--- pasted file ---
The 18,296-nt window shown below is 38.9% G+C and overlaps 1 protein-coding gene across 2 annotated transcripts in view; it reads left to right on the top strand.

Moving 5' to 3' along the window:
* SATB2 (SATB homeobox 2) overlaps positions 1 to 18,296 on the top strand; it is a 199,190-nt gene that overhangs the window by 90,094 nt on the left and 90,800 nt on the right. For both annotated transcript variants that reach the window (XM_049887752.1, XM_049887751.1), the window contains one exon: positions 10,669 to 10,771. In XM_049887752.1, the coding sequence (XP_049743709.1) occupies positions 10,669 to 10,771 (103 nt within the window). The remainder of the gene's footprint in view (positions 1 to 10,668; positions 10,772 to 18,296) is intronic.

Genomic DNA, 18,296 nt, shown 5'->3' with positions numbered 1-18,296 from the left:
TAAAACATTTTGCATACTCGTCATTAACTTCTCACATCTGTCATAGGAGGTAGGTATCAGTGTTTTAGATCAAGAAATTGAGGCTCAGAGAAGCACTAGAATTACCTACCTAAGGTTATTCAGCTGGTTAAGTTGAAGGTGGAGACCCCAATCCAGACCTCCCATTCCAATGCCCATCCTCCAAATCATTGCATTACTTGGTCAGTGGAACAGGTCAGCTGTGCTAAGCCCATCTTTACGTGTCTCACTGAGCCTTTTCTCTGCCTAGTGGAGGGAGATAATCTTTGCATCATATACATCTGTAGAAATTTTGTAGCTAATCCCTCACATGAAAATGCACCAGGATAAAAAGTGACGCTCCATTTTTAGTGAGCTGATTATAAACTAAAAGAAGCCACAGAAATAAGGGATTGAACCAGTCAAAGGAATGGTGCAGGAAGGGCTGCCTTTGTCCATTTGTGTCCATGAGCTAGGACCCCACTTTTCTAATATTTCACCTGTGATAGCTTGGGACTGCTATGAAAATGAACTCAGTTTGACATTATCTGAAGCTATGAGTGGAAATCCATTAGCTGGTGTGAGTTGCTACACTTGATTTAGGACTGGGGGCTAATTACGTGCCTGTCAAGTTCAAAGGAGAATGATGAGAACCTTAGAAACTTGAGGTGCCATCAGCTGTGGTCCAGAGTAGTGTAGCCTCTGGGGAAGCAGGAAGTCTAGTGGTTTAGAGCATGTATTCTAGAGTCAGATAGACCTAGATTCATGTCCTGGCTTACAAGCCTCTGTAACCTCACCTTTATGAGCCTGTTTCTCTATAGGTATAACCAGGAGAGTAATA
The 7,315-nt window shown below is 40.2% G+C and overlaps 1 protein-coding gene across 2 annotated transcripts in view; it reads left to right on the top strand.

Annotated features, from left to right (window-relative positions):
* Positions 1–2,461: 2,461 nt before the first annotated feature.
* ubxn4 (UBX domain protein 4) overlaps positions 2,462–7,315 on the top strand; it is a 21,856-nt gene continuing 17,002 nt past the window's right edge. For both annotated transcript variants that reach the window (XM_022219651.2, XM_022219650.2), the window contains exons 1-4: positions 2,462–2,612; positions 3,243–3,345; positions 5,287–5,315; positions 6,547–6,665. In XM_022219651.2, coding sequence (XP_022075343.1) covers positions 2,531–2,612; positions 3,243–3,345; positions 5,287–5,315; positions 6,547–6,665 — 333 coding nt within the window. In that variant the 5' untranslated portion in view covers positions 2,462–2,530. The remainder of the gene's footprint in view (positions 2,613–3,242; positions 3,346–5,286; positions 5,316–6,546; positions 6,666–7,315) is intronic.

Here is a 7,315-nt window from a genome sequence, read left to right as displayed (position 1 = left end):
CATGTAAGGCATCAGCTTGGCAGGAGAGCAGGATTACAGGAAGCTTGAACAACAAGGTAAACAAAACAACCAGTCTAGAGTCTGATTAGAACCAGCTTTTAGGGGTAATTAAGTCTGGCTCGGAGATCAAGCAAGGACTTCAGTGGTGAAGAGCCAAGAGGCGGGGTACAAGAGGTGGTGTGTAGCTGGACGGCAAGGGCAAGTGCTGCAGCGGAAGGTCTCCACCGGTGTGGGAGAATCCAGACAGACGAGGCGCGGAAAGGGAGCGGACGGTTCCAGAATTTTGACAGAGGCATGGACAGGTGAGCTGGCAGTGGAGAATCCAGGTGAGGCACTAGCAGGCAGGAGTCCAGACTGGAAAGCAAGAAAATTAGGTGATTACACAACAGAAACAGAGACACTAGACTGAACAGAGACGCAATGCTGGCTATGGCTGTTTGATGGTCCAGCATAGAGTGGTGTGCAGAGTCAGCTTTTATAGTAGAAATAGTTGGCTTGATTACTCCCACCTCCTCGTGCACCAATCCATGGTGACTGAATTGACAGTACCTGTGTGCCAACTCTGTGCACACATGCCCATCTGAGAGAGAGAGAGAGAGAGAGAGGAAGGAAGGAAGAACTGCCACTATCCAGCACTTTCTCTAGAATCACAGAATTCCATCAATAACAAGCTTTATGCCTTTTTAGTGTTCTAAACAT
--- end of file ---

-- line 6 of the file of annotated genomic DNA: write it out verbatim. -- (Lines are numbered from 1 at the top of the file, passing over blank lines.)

The 7,315-nt window shown below is 40.2% G+C and overlaps 1 protein-coding gene across 2 annotated transcripts in view; it reads left to right on the top strand.